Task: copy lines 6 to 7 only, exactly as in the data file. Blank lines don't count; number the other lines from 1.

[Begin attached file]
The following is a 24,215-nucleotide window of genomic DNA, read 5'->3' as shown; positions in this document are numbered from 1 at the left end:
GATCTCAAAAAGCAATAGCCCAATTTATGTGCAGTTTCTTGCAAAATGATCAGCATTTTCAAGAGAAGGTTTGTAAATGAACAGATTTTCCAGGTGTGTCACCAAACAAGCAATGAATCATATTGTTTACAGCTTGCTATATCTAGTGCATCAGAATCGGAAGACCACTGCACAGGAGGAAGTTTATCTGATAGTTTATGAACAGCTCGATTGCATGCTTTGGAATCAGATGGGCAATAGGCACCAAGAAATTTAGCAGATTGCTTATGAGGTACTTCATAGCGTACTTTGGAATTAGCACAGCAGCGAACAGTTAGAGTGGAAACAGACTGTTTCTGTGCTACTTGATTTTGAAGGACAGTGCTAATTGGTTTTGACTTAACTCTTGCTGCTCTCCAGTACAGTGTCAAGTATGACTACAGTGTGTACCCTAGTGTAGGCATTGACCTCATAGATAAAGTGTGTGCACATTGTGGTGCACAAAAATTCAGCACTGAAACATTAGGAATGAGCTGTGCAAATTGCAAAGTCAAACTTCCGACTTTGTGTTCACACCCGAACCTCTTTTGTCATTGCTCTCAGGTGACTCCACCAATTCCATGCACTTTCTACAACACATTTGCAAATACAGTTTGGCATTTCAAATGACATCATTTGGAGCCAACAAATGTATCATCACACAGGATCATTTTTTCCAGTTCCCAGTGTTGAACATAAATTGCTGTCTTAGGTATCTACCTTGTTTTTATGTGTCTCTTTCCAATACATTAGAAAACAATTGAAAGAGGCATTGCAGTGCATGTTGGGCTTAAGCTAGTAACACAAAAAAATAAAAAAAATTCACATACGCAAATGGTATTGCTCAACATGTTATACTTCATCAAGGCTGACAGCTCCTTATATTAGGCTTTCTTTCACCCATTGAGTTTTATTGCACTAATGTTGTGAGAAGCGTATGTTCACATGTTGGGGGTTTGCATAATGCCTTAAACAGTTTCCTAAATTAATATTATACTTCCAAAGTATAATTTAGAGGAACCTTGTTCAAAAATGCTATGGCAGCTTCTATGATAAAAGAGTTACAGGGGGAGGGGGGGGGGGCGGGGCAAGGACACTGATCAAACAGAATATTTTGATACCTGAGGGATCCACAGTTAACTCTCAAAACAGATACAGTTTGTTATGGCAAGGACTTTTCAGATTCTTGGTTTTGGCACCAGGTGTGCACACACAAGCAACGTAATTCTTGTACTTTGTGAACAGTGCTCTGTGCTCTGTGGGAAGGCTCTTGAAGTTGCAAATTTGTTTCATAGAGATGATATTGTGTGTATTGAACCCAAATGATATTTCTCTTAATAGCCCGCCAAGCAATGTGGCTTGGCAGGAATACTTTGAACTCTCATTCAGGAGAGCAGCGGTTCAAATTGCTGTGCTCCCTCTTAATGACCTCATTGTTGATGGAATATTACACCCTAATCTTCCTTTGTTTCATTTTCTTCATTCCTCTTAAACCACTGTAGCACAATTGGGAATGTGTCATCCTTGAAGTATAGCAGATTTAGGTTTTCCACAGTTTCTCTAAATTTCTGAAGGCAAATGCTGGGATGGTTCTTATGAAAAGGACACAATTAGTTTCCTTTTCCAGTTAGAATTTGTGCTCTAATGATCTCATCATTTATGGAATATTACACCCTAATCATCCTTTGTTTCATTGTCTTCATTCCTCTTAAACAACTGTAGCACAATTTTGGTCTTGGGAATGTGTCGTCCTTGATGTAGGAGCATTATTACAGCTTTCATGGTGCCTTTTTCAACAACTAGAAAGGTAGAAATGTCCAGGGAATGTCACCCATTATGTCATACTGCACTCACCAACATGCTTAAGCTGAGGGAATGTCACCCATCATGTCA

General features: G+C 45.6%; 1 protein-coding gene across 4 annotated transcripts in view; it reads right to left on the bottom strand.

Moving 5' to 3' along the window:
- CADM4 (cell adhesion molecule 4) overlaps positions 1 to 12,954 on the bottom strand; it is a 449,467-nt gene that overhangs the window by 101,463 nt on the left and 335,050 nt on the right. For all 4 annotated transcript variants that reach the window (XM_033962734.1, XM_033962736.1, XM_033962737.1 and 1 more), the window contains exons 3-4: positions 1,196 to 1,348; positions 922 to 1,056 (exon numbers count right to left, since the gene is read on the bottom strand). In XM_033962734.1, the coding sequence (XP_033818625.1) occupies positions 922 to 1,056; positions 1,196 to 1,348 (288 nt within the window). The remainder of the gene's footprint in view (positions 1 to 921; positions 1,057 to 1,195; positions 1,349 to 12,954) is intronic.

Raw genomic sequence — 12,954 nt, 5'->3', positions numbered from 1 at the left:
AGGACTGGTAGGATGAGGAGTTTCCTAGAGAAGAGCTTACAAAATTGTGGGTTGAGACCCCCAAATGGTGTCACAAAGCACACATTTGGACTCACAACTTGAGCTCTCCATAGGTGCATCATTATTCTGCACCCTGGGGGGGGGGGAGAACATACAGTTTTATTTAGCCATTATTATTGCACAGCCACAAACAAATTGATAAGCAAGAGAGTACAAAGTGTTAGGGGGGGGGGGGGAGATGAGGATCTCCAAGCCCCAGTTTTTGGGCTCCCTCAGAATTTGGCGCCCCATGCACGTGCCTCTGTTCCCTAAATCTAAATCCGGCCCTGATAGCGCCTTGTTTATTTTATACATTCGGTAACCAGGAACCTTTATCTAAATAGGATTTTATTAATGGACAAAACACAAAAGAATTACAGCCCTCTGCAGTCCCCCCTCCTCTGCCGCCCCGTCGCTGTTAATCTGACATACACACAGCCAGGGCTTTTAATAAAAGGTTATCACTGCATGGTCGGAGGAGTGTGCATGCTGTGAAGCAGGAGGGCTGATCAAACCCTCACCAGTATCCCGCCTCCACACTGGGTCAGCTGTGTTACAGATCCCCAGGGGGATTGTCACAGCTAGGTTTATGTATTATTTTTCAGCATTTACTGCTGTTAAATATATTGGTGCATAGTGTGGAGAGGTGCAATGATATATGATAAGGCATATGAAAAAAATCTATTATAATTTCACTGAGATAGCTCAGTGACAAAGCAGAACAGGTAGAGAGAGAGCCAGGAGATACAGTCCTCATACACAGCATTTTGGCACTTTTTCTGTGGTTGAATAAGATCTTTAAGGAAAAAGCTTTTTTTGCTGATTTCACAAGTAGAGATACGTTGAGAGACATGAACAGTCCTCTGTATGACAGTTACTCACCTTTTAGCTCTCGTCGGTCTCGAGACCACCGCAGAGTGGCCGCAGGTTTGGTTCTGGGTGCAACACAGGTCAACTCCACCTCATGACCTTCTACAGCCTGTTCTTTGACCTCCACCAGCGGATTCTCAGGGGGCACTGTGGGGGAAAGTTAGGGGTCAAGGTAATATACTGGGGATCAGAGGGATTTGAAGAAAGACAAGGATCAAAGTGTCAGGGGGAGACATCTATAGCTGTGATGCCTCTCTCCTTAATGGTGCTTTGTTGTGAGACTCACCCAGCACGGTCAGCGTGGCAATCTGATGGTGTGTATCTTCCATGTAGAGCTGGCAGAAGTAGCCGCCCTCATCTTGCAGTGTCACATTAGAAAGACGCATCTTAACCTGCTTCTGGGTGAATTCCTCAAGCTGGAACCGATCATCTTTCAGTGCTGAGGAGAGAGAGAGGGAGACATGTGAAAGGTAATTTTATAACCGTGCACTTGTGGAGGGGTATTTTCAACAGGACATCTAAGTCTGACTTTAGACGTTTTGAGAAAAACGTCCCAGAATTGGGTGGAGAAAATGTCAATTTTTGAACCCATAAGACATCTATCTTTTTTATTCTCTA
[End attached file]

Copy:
Raw genomic sequence — 12,954 nt, 5'->3', positions numbered from 1 at the left:
AGGACTGGTAGGATGAGGAGTTTCCTAGAGAAGAGCTTACAAAATTGTGGGTTGAGACCCCCAAATGGTGTCACAAAGCACACATTTGGACTCACAACTTGAGCTCTCCATAGGTGCATCATTATTCTGCACCCTGGGGGGGGGGGAGAACATACAGTTTTATTTAGCCATTATTATTGCACAGCCACAAACAAATTGATAAGCAAGAGAGTACAAAGTGTTAGGGGGGGGGGGGGAGATGAGGATCTCCAAGCCCCAGTTTTTGGGCTCCCTCAGAATTTGGCGCCCCATGCACGTGCCTCTGTTCCCTAAATCTAAATCCGGCCCTGATAGCGCCTTGTTTATTTTATACATTCGGTAACCAGGAACCTTTATCTAAATAGGATTTTATTAATGGACAAAACACAAAAGAATTACAGCCCTCTGCAGTCCCCCCTCCTCTGCCGCCCCGTCGCTGTTAATCTGACATACACACAGCCAGGGCTTTTAATAAAAGGTTATCACTGCATGGTCGGAGGAGTGTGCATGCTGTGAAGCAGGAGGGCTGATCAAACCCTCACCAGTATCCCGCCTCCACACTGGGTCAGCTGTGTTACAGATCCCCAGGGGGATTGTCACAGCTAGGTTTATGTATTATTTTTCAGCATTTACTGCTGTTAAATATATTGGTGCATAGTGTGGAGAGGTGCAATGATATATGATAAGGCATATGAAAAAAATCTATTATAATTTCACTGAGATAGCTCAGTGACAAAGCAGAACAGGTAGAGAGAGAGCCAGGAGATACAGTCCTCATACACAGCATTTTGGCACTTTTTCTGTGGTTGAATAAGATCTTTAAGGAAAAAGCTTTTTTTGCTGATTTCACAAGTAGAGATACGTTGAGAGACATGAACAGTCCTCTGTATGACAGTTACTCACCTTTTAGCTCTCGTCGGTCTCGAGACCACCGCAGAGTGGCCGCAGGTTTGGTTCTGGGTGCAACACAGGTCAACTCCACCTCATGACCTTCTACAGCCTGTTCTTTGACCTCCACCAGCGGATTCTCAGGGGGCACTGTGGGGGAAAGTTAGGGGTCAAGGTAATATACTGGGGATCAGAGGGATTTGAAGAAAGACAAGGATCAAAGTGTCAGGGGGAGACATCTATAGCTGTGATGCCTCTCTCCTTAATGGTGCTTTGTTGTGAGACTCACCCAGCACGGTCAGCGTGGCAATCTGATGGTGTGTATCTTCCATGTAGAGCTGGCAGAAGTAGCCGCCCTCATCTTGCAGTGTCACATTAGAAAGACGCATCTTAACCTGCTTCTGGGTGAATTCCTCAAGCTGGAACCGATCATCTTTCAGTGCTGAGGAGAGAGAGAGGGAGACATGTGAAAGGTAATTTTATAACCGTGCACTTGTGGAGGGGTATTTTCAACAGGACATCTAAGTCTGACTTTAGACGTTTTGAGAAAAACGTCCCAGAATTGGGTGGAGAAAATGTCAATTTTTGAACCCATAAGACATCTATCTTTTTTATTCTCTA